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Gesso, gesso gesso.

I'm not superstitious when it comes to my artwork, but there are a series of things that I do to get going in my studio practice when I have been absent from doing work for a while. I first start by gessoing stuff!  Everything from small panels to paper, canvas' and frames anything that needs or needed my attention the last couple of months. The act of painting layer after layer helps me to delete the noise that sometime inhabit my thoughts. Once I'm done with the gesso I start my research looking for new faces/people for my collages, once thats done I start with a series of small panel or paper collages before moving on my oversized paintings. This enables me to create a structure or plan on how to tackle ideas I have been grappling with because, sometimes the biggest question mark in my practice is "what's next?" or have I "exhausted" this concept?
I think it's important that artist don't get too bogged down in over-thinking things because it may impede the idea of just working through substantial material.
As artist we have to remember that art allows us to express things that we would not be able to express otherwise. Most seasoned artists have their on ideas or methods of jump starting their work these are just few steps gets me going. Find yours and work!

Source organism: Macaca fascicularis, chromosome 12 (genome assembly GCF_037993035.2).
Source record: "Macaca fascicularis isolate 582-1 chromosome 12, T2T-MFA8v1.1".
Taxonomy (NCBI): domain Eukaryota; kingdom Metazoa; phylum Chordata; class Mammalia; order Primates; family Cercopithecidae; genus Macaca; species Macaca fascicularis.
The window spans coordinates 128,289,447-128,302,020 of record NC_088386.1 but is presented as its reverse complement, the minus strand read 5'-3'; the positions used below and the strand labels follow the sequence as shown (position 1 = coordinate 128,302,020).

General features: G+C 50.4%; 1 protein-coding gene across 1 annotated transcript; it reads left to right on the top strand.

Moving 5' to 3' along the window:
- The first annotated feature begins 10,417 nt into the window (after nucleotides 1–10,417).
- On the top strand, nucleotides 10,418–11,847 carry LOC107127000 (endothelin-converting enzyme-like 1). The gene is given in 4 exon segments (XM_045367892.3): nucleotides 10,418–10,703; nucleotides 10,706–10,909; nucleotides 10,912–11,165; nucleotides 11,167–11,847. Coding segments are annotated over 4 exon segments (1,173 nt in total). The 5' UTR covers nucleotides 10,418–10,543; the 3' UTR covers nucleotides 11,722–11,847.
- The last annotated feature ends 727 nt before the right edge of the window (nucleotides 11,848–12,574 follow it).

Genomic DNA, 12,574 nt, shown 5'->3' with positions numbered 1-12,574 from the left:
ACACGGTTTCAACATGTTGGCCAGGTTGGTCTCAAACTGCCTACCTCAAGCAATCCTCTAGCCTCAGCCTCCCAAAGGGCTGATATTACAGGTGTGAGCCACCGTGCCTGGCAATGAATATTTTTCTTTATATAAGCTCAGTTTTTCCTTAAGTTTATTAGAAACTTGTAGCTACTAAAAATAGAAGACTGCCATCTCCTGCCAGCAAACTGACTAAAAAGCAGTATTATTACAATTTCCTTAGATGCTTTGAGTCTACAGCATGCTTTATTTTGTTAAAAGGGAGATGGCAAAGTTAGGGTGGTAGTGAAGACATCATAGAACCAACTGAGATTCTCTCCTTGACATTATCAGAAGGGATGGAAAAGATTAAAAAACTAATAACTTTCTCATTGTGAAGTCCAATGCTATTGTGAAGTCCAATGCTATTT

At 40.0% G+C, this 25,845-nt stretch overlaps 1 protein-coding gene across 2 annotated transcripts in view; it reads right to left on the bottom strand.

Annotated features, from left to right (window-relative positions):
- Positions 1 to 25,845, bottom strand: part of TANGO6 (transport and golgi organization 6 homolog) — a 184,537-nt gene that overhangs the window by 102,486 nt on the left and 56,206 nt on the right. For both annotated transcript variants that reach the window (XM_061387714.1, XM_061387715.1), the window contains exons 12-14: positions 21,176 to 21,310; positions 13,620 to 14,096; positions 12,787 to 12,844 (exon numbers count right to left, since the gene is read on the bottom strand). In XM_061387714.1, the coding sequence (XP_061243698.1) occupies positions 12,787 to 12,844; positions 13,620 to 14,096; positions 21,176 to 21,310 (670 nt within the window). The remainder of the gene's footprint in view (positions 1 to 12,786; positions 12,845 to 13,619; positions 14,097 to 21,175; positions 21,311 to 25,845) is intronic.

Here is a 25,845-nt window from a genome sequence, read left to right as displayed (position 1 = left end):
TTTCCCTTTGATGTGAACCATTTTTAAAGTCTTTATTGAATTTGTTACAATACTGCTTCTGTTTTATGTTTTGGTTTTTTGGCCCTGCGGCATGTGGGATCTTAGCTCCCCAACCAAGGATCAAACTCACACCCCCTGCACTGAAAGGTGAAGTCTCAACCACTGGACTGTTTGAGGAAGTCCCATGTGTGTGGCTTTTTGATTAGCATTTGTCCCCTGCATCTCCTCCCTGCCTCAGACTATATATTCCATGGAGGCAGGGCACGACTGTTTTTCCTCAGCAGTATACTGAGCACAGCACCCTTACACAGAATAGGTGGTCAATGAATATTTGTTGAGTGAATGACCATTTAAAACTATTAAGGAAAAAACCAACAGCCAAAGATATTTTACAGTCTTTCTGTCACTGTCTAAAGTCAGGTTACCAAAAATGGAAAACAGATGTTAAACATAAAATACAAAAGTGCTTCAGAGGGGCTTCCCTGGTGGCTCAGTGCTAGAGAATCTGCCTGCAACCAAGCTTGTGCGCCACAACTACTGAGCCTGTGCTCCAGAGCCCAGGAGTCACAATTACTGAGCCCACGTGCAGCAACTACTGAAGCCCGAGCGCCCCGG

I not even going to address how to jump start your career! I'll leave that to the professionals.
Also, check out this video on youtube: How to Jumpstart Your Art Career: An Interview with Paul Klein.


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Deborah Roberts was recently included in the group exhibition "Fictions" at the Studio Museum in Harlem. Her work is in the collections of the Studio Museum, the Blanton at the University of Texas, and the Block Museum of Art at Northwestern University.
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Last year was a crazy, exciting and exhilarating year for me, I went to the Volta Art Fair in March and everything I thought I knew as an artist changed over night. All of a sudden everything I always wanted happened, that magical sun light found me waiting for my moment. I have always honored my practice, did what was necessary and let the works move me in the direction it need to go. I've dealt with disappointments, failures, missed opportunities and fear of change but this isn't anything unusual, most artist go through these things everyday.
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